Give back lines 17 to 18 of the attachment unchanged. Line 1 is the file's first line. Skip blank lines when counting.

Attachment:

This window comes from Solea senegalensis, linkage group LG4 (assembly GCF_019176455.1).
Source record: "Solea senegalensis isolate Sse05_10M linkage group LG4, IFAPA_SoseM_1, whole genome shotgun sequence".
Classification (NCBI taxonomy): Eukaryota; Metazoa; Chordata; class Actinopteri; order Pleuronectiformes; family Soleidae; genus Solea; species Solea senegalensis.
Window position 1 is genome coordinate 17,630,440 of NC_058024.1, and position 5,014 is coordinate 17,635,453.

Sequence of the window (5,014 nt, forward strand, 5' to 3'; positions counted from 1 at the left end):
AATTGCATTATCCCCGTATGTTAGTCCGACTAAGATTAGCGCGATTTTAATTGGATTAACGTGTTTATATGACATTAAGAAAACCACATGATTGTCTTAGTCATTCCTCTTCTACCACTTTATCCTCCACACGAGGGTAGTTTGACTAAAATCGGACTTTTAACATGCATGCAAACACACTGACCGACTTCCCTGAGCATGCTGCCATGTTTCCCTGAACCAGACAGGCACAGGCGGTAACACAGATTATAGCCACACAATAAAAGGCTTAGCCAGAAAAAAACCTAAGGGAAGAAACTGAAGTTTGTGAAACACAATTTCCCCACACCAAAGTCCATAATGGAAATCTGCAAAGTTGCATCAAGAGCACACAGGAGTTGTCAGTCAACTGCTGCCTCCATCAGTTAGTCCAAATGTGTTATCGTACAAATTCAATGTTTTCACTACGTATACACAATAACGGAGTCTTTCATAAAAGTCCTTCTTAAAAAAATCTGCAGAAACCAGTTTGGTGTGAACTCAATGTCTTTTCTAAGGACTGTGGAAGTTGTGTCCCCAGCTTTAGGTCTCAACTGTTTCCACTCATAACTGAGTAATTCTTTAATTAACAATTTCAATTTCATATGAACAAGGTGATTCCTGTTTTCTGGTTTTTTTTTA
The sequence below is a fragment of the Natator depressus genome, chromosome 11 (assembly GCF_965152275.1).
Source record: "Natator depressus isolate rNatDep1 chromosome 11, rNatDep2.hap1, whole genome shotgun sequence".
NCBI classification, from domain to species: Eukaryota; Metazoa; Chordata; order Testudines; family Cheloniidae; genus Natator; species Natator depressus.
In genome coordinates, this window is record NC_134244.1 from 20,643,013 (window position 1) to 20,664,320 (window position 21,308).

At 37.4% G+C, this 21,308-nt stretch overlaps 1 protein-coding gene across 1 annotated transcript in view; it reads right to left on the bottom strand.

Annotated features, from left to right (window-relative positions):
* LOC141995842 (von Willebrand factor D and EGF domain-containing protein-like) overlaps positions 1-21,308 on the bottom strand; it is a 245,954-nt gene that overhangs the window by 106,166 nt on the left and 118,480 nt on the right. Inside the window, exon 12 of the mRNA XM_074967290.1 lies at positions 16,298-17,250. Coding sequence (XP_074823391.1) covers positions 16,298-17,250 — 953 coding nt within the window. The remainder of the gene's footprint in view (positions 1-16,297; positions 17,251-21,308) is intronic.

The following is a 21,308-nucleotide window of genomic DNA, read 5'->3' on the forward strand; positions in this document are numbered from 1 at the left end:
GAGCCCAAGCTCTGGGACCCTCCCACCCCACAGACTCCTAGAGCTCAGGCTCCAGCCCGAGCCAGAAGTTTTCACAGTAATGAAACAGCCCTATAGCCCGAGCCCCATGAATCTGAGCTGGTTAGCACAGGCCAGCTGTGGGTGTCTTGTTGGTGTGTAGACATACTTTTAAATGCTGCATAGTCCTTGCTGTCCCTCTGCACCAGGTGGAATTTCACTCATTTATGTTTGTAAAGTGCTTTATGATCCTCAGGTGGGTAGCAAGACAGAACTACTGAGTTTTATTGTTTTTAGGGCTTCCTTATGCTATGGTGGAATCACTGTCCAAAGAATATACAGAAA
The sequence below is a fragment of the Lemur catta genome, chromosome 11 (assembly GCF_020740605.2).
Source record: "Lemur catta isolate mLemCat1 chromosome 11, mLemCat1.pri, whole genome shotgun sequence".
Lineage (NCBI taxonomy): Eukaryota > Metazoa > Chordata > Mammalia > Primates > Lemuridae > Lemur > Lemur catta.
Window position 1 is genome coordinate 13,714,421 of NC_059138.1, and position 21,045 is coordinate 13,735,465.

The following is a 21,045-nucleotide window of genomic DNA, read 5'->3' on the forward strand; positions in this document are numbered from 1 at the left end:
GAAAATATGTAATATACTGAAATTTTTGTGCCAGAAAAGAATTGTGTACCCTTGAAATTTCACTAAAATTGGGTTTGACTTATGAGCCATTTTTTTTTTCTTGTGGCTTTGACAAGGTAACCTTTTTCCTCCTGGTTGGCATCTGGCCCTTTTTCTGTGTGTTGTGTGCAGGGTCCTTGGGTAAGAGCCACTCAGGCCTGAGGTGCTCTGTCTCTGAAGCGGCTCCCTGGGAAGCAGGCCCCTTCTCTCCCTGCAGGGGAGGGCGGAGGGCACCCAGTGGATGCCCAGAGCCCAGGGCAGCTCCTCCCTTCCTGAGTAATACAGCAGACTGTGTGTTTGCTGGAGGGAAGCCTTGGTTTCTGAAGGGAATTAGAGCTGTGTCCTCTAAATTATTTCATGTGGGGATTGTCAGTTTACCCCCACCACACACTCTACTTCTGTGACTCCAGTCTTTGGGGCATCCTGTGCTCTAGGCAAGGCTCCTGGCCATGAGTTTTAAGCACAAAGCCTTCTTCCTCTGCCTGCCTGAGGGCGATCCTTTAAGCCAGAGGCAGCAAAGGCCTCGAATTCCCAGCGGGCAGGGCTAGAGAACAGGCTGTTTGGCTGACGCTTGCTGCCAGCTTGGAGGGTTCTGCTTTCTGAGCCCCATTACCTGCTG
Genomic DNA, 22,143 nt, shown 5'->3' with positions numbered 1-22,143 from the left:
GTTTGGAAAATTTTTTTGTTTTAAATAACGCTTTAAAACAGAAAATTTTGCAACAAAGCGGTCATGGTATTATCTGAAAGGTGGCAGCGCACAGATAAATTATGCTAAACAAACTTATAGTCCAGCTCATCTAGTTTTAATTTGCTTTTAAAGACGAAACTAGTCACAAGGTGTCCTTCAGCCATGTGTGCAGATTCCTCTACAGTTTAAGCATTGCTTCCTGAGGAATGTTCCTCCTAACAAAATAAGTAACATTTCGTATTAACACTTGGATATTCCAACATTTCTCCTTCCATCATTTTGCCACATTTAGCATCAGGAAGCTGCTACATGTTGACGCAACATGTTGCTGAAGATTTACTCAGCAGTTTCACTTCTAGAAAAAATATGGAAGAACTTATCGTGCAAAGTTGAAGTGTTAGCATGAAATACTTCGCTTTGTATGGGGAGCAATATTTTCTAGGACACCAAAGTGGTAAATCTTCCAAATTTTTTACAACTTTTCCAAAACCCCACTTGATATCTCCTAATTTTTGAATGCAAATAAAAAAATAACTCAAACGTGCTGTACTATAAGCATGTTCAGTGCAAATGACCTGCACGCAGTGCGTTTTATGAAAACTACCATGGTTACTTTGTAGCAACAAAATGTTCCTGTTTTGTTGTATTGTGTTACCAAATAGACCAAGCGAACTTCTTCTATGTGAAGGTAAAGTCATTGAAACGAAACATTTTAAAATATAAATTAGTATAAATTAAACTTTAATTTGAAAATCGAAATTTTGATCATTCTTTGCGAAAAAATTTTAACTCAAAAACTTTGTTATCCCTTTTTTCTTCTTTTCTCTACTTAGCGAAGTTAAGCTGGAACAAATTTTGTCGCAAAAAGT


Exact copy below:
Source record: "Lemur catta isolate mLemCat1 chromosome 11, mLemCat1.pri, whole genome shotgun sequence".
Lineage (NCBI taxonomy): Eukaryota > Metazoa > Chordata > Mammalia > Primates > Lemuridae > Lemur > Lemur catta.